Big Tech companies are facing possible federal regulations from Congress after two senators released a proposal on Thursday to sue or force platforms to stop operating if they violate consumer privacy and spread harmful content online. Sen. Elizabeth Warren (D-Massachusetts) and Sen. Lindsey Graham (R-South Carolina) came together in a bipartisan act to file the Digital Consumer Protection Commission Act in an attempt to keep artificial intelligence and platforms like Amazon, Google, Meta, TikTok, and Twitter, in check.
If passed, the senators say the legislation will provide safeguards for Americans to ensure children are protected from “sexual exploitation, cyberbullying, and deadly drugs,” Warren and Graham wrote in a New York Times op-ed piece. They blamed social media platforms for creating a space that promotes eating disorders and suicide, adding that Big Tech has done nothing to combat the problems young users face online. The lawmakers also argue that there should be regulations around how companies use their data for targeted advertising and respond to any risks imposed by generative AI.
From the op-ed:
Congress is too slow, it lacks the tech expertise, and the army of Big Tech lobbyists can pick off individual efforts easier than shooting fish in a barrel. Meaningful change — the change worth engaging every member of Congress to fight for — is structural.
Americans deserve to know how their data is collected and used and to control who can see it. They deserve the freedom to opt out of targeted advertising. And they deserve the right to go online without, say, some A.I. tool’s algorithm denying them a loan based on their race or politics. If our legislation is enacted, platforms would face consequences for suppressing speech in violation of their own terms of service. The commission would have the flexibility and agility to develop more expertise and respond to new risks, like those posed by generative A.I.
“For too long, giant tech companies have exploited consumers’ data, invaded Americans’ privacy, threatened our national security, and stomped out competition in our economy,” Warren told CNN. “This bipartisan bill would create a new tech regulator and it makes clear that reining in Big Tech platforms is a top priority on both sides of the aisle.”
The Federal Trade Commission (FCC) and the Department of Justice (DOJ) will work alongside the commission to enforce the terms laid out in the bill and would require all “dominant platforms” to be based in the U.S. to ensure it doesn’t violate anticompetitive and anti-consumer laws. “We need a nimble, adaptable, new agency with expertise, resources and authority to do the same for Big Tech,” the senators wrote.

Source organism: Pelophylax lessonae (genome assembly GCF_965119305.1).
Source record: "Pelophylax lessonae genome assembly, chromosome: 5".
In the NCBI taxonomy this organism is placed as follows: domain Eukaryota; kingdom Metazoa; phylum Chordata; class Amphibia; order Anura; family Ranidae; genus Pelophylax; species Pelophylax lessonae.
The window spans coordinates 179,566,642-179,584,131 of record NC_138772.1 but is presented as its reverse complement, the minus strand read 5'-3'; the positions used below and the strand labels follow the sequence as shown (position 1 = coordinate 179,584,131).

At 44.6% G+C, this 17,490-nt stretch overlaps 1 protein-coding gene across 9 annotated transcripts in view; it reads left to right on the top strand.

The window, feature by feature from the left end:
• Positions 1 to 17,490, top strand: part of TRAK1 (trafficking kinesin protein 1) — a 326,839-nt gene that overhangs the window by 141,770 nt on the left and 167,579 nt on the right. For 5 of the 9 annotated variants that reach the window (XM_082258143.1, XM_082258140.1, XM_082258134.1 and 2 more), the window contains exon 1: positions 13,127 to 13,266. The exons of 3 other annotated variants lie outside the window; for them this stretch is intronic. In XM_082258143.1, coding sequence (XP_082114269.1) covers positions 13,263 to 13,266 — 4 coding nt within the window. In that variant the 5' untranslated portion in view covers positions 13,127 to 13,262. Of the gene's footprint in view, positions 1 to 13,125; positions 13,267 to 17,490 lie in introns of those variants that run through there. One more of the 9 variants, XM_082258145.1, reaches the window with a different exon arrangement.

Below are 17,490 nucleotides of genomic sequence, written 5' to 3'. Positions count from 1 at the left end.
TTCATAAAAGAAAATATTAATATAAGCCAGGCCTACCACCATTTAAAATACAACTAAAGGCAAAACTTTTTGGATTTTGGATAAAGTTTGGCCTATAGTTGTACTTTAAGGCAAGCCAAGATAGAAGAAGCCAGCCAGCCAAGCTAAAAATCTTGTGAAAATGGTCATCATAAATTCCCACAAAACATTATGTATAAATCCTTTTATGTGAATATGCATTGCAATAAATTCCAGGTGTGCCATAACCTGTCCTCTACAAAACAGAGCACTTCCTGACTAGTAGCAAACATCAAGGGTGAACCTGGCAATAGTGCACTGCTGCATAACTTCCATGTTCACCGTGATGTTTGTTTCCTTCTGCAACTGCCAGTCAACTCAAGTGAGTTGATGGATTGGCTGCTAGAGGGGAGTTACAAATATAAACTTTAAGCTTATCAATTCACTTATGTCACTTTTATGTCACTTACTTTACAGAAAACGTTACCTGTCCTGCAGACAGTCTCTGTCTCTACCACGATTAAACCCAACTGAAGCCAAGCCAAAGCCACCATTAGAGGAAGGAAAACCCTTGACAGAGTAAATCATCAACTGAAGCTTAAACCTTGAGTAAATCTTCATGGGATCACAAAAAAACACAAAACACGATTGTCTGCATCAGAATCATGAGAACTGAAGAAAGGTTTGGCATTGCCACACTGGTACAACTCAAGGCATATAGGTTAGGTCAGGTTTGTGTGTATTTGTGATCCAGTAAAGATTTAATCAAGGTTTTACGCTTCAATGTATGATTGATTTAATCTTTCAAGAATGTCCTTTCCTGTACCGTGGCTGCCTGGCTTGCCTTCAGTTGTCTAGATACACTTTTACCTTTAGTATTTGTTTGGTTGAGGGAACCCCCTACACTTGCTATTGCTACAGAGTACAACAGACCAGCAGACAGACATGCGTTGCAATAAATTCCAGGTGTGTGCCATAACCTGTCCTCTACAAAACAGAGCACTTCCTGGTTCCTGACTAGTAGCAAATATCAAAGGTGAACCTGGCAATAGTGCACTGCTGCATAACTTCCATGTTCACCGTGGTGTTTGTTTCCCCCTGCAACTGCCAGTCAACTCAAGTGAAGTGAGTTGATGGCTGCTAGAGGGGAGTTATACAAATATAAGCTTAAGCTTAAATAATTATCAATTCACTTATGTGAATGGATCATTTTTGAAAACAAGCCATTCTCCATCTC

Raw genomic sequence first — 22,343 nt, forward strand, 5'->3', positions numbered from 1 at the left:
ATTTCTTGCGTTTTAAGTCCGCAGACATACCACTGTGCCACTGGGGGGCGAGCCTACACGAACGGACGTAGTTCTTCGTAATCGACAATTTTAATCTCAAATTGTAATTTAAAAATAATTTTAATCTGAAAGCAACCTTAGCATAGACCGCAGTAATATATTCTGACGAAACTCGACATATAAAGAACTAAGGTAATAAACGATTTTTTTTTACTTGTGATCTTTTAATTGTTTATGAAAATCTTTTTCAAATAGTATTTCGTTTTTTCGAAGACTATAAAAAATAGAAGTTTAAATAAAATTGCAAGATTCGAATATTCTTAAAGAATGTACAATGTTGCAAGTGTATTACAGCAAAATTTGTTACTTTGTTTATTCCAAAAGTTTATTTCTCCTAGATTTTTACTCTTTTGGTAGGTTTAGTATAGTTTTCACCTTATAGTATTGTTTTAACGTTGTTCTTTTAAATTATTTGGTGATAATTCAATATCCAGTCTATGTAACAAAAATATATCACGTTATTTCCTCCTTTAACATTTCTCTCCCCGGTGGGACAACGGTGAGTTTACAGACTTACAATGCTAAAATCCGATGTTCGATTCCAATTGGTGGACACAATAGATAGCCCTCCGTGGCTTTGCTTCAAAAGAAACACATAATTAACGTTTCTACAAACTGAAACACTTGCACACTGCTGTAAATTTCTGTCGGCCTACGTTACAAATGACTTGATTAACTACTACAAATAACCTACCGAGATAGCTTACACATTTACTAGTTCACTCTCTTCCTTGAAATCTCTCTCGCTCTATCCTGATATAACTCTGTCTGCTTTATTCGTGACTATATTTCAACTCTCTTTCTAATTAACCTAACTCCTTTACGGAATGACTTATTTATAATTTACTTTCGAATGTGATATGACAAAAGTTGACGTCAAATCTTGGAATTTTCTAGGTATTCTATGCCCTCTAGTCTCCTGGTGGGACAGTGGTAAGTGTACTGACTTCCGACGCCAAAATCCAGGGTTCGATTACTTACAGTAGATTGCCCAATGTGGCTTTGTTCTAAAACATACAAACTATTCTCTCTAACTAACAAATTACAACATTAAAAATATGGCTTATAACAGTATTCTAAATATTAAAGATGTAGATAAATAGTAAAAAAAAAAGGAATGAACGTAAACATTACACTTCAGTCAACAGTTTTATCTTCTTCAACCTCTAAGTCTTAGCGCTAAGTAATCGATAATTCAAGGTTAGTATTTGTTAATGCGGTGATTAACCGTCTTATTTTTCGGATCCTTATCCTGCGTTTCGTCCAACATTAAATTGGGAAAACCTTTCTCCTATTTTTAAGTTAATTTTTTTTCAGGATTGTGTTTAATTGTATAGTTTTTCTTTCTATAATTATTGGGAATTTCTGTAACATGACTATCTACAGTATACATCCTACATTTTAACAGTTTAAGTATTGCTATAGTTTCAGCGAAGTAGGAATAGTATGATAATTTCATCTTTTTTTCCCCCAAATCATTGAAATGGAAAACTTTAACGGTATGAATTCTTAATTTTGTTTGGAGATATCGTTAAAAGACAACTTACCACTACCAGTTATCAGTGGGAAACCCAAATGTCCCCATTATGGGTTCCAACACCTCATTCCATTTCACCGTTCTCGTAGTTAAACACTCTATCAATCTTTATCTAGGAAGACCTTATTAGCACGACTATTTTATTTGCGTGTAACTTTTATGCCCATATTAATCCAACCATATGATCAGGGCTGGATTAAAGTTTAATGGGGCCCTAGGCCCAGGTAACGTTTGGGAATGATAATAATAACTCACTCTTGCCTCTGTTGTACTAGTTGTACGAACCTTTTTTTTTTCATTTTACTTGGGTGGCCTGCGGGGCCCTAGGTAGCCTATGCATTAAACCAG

“For years I have been trying to find ways to empower consumers against Big Tech,” Graham told The Verge. “I have heard too many stories from families who feel helpless in the face of Big Tech. Stories about children being bullied to the point of committing suicide. Human trafficking. Exploitation of minors. All the while the social media platforms look the other way.”
Lawmakers have been pushing for legislation that would regulate Big Tech companies but have faced continuous roadblocks caused by America’s extended protections of free speech laws, making platforms that primarily contain posts, messages, news reports, and videos increasingly difficult to regulate.
The contingency against regulation grows when people raise questions about who will have the final say about what can and cannot be said online. “You’re either asking the government to have some control over what is allowable speech, or you’re taking a company and putting it in the very powerful position of becoming an arbiter of speech,” Ethan Zuckerman, an associate professor of public policy, communication, and information at the University of Massachusetts Amherst told TIME last year. “And neither of those is really comfortable within the U.S. constitutional tradition.”
“Enough is enough. It’s time to rein in Big Tech,” Graham and Warren wrote in the op-ed. “And we can’t do it with a law that only nibbles around the edges of the problem. Piecemeal efforts to stop abusive and dangerous practices have failed.”
The pair concluded, “No company, no industry, and no CEO should be above the law. These reforms will ensure that the next generation of great American tech companies will operate responsibly while remaining on the cutting edge of innovation. It’s time for Congress to act.”